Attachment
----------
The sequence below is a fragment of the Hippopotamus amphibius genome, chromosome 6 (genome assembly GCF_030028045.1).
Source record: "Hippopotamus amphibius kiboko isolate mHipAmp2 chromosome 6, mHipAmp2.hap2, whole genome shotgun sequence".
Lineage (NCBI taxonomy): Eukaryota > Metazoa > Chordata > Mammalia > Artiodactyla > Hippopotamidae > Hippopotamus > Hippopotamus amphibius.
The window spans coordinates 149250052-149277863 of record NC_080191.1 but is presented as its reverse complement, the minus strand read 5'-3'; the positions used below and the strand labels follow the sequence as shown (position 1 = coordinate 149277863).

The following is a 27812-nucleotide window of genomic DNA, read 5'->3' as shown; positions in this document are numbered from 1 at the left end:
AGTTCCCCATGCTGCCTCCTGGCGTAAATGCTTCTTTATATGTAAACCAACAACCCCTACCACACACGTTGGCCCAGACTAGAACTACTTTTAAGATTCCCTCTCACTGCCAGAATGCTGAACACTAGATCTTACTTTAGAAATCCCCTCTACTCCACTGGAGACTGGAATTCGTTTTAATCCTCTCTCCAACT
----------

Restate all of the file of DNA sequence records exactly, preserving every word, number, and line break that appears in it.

The sequence below is a fragment of the Hippopotamus amphibius genome, chromosome 6 (genome assembly GCF_030028045.1).
Source record: "Hippopotamus amphibius kiboko isolate mHipAmp2 chromosome 6, mHipAmp2.hap2, whole genome shotgun sequence".
Lineage (NCBI taxonomy): Eukaryota > Metazoa > Chordata > Mammalia > Artiodactyla > Hippopotamidae > Hippopotamus > Hippopotamus amphibius.
The window spans coordinates 149250052-149277863 of record NC_080191.1 but is presented as its reverse complement, the minus strand read 5'-3'; the positions used below and the strand labels follow the sequence as shown (position 1 = coordinate 149277863).

The following is a 27812-nucleotide window of genomic DNA, read 5'->3' as shown; positions in this document are numbered from 1 at the left end:
AGTTCCCCATGCTGCCTCCTGGCGTAAATGCTTCTTTATATGTAAACCAACAACCCCTACCACACACGTTGGCCCAGACTAGAACTACTTTTAAGATTCCCTCTCACTGCCAGAATGCTGAACACTAGATCTTACTTTAGAAATCCCCTCTACTCCACTGGAGACTGGAATTCGTTTTAATCCTCTCTCCAACT